Abstract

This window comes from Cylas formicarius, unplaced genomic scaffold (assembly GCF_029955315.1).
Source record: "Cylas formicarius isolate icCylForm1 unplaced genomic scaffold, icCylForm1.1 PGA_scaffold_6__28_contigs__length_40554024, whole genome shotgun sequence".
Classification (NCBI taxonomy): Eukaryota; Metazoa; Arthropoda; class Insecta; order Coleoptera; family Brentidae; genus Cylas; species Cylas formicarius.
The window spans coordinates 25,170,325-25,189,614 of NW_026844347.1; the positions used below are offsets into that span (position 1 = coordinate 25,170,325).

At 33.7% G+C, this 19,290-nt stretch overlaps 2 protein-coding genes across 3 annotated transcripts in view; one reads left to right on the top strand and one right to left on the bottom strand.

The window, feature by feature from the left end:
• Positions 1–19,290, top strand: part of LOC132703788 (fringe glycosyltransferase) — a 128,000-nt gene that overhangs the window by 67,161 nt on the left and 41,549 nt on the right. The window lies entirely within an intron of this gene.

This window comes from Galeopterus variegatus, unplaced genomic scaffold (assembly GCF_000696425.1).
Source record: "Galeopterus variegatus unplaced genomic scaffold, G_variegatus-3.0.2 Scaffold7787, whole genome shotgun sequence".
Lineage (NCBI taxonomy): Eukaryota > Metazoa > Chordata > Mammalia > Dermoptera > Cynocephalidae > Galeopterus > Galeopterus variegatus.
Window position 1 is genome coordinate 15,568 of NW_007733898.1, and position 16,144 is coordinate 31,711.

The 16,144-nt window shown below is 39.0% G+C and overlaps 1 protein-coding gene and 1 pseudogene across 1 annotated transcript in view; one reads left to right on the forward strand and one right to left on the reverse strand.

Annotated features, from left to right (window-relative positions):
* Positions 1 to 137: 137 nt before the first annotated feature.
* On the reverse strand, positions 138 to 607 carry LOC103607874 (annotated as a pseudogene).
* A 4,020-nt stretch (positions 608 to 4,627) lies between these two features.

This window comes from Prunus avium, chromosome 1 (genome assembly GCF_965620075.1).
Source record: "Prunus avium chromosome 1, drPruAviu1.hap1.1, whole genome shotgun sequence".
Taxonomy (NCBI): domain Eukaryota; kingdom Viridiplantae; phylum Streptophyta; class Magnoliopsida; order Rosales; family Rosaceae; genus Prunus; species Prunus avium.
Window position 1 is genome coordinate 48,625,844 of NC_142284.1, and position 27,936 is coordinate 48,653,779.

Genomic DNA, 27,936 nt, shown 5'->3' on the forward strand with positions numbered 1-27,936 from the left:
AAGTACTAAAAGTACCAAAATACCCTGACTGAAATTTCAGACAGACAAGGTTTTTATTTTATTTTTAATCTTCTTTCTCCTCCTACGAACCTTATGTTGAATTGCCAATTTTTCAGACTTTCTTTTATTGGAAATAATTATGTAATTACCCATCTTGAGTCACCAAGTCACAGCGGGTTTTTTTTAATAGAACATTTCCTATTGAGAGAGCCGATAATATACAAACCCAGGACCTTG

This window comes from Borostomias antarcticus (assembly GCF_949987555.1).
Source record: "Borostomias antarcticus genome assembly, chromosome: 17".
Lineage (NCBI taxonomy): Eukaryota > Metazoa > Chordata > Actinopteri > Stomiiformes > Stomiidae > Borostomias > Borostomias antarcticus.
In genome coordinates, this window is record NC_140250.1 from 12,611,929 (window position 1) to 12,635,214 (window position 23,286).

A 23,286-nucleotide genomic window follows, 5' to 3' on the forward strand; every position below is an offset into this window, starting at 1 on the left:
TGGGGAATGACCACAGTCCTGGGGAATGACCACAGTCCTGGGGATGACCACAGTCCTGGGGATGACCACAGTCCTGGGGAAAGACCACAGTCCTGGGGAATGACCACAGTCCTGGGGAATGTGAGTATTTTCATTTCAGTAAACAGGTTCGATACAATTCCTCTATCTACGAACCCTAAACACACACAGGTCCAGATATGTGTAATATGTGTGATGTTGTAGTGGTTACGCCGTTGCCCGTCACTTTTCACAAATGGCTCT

Winnipegosis Formation reefs in southern Saskatchewan are typically encased in the thick, apparently incompressible salts of the Prairie Evaporite. These reefs are characterized by raised rims and reverse drape along the top of the salt. Both features, clearly visible on seismic data, are primarily due to postdepositional compaction. The rims developed principally as a result of differential compaction within the different reef environments; the structural low at the Prairie Evaporite level is attributed to differential compaction between the reef and the encasing salt. If these salts are effectively incompressible, the rim and lagoonal facies are estimated to have been compacted by at least 30 and 44 percent, respectively.This paper illustrates the usefulness of seismic data to separate postdepositional compaction features from primary features to determine the primary morphology of a reef better and to determine the relative amounts of postdepositional compaction within the different reef environments. The degree to which the reef rim and interior areas were compacted can be estimated based on interpretation of the example seismic line. The methods and results of this paper allow for better definition of prime target areas for potential hydrocarbon reservoirs within the reef proper.

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